Cooperative learning is an intentional lesson planning strategy that fosters discussion and facilitates contributions from all participants. In cooperative learning, the computer becomes a means to an end, --a tool to promote the sharing of ideas and peer to peer relationships. Cooperative learning helps focus attention on software content and not just its whiz bang features. Cooperative learning embodies biblical values of sharing, listening, expressing your faith to others, and learning from each other.


Cooperative learning strategies have not always been used in traditional Sunday School. The biggest hurdles have been lack of preparation time and the limited class time we have for our lessons (typically once a week for 55 minutes --as opposed to six hours a day, five days a week in public education).

To be successful with your cooperative computer lab strategy, you will need to do two things:

1) Carefully and intentionally craft your lesson plans. This means taking time to know your software.

2) Schedule teachers in blocks of weeks rather than intermittently, and allow them to use the same lesson plan with more than one class in order to allow them to experiment and improve a single lesson plan strategy week after week. This will help them be better prepared the next time.

Cooperative learning is a LEARNED habit. So it is a great help to schedule students in for several weeks in a row. If they are only in the lab once a month, good habits will take longer to develop and students will have a tendency to want to "play everything" in their one visit. The computer helps us overcome another traditional hurdle, — irregular attendance. Advertising the computer lab schedule can be quite an attendance inducement.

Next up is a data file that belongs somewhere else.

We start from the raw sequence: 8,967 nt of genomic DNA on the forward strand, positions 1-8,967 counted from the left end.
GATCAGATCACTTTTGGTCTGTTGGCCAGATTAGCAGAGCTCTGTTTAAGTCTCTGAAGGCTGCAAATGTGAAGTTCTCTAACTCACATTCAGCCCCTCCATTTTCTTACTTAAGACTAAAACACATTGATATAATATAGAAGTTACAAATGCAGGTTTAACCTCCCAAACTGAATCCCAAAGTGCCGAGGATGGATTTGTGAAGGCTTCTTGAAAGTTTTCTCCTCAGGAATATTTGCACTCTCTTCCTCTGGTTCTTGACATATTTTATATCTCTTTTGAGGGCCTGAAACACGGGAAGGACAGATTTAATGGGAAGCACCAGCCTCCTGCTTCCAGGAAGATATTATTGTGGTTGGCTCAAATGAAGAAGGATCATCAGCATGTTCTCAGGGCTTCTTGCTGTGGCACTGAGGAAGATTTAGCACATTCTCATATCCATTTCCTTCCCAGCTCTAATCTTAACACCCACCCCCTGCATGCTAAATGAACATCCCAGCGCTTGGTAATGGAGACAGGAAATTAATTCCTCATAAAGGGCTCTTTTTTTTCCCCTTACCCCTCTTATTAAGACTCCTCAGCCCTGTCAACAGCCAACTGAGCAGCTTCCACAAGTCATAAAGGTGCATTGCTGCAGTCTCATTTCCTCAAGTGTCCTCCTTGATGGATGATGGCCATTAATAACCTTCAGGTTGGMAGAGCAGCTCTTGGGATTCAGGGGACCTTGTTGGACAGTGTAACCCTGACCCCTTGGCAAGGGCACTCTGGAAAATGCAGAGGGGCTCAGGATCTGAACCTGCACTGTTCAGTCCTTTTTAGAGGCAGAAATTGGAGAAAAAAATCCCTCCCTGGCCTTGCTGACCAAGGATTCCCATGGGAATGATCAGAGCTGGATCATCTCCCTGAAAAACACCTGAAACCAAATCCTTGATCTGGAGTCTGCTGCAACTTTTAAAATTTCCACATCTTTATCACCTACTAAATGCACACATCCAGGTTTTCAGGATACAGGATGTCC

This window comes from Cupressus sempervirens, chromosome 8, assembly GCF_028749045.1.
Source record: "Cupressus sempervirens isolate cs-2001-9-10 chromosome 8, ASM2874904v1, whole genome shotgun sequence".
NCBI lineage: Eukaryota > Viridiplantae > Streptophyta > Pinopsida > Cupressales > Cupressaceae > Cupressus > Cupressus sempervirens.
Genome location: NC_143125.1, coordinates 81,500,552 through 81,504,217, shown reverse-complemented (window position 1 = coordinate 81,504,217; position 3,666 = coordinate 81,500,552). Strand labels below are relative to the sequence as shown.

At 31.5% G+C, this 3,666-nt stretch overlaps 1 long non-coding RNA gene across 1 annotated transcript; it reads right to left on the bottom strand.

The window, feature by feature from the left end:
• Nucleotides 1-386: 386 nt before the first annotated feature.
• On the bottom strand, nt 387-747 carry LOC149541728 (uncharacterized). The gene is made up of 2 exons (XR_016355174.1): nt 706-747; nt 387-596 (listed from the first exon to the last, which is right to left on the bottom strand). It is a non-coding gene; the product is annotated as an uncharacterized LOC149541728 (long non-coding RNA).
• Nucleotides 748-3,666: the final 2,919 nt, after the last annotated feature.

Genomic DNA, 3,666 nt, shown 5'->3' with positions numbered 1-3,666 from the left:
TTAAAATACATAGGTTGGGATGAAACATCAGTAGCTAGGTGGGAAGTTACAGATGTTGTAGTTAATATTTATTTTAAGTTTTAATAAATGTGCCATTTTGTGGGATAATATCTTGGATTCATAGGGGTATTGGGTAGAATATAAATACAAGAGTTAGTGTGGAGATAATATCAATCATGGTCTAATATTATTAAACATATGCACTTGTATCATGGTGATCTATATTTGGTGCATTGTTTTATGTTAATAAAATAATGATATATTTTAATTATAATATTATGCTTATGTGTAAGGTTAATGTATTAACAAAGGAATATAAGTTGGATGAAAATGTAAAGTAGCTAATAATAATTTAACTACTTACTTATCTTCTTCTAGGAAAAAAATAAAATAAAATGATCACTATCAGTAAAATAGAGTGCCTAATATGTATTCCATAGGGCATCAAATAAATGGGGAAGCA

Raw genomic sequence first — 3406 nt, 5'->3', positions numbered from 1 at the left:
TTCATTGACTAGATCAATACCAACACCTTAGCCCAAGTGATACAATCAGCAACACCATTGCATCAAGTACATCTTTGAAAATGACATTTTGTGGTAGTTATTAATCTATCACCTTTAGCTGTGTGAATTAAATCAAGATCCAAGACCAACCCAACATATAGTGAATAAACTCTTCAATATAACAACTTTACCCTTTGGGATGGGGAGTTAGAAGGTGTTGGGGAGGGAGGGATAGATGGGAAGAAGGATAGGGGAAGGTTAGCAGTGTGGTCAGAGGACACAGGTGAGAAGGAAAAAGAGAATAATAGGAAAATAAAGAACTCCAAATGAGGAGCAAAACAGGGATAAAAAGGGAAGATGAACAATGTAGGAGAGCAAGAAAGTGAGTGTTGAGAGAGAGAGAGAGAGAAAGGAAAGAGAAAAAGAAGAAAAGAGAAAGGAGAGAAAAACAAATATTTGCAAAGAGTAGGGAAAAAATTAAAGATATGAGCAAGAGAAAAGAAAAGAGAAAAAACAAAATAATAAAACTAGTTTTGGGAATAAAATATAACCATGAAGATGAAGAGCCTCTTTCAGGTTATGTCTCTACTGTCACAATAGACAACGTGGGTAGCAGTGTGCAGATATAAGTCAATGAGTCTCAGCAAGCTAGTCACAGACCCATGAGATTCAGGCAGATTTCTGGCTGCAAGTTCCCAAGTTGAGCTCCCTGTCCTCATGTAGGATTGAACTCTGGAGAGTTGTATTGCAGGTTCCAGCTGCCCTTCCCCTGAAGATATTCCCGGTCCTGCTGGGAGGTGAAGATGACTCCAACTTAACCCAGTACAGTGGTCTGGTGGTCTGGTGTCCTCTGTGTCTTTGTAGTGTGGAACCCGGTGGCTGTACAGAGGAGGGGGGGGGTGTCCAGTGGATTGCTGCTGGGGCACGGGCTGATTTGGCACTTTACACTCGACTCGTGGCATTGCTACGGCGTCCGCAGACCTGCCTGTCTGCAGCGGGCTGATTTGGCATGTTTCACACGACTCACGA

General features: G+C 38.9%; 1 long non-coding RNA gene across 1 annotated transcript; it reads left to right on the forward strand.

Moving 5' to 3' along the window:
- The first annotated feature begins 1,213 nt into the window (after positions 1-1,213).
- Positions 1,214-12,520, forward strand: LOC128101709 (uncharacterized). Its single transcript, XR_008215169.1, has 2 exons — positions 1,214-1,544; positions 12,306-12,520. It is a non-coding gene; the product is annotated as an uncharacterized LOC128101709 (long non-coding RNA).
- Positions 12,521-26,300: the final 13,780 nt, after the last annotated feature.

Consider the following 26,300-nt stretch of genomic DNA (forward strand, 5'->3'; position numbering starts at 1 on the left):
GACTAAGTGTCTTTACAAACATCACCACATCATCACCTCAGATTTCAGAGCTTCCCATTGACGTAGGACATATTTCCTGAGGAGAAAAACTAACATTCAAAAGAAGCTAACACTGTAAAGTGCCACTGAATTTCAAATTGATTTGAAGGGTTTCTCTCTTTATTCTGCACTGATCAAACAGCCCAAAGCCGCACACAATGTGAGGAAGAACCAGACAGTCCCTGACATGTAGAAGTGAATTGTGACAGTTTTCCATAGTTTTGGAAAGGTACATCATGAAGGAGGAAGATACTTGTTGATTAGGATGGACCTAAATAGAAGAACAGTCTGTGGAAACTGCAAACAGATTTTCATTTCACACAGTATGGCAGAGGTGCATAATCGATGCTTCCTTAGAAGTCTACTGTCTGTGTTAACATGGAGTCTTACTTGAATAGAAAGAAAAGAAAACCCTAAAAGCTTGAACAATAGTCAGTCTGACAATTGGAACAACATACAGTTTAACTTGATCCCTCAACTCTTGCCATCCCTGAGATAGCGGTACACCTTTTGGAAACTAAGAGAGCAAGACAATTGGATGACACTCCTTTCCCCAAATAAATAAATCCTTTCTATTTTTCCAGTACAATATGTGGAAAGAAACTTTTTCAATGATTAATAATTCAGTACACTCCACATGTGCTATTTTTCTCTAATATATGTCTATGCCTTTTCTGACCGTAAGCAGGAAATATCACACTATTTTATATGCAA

Why Computers and Cooperative Learning Are a Great Match

When properly used, the computer can be a wonderful tool to facilitate discussion. Kids frequently find it difficult to open up and share with their peers, many of whom they may only see once a week in church. With a cooperative learning strategy, the computer helps them get around the problem. The reason is this: kids want to succeed with these tools and this motivates them to overcome their natural shyness about sharing or working together.

Example: Give out a piece of paper and markers to a group of fourth graders, ask them to each write a short psalm, illustrate it, and share it, and you will most likely be met with a fair amount of passive opposition, apathetic effort, and "I don't want to share mine." But have them perform that same task together in pairs using Kid Pix (a creative writing and paint program) and suddenly they are working together, trading off doing the typing and drawing, and proudly displaying their presentations to the rest of the class. Their desire to use the computer gives the teacher the leverage to help students move beyond their boundaries and comfort zones. I'll share more examples in a moment.

There are two other reasons why computers and cooperative learning work well together.

First, the use of computer software is often task oriented, i.e., moving about in search of information or using programs in combination with each other. This fits well with the cooperative teaching methodology described in this guide.

Second, because students approach this technology with varying skill levels and each program has a unique set of navigational controls, students often need each other's help. Third, computers can generate a lot of excitement and some anxiety among the kids.

Cooperative learning strategies can provide a comfortable structure and set of calming set of expectations. Remember, there are other lesson strategies and ideas described in our Teaching Tips. Cooperative strategies such as the ones listed below can be used in combination with many of those ideas. What works well with one age group, teacher or piece of software, may not work as well with another.


Copyright 1999, 2009 Neil MacQueen.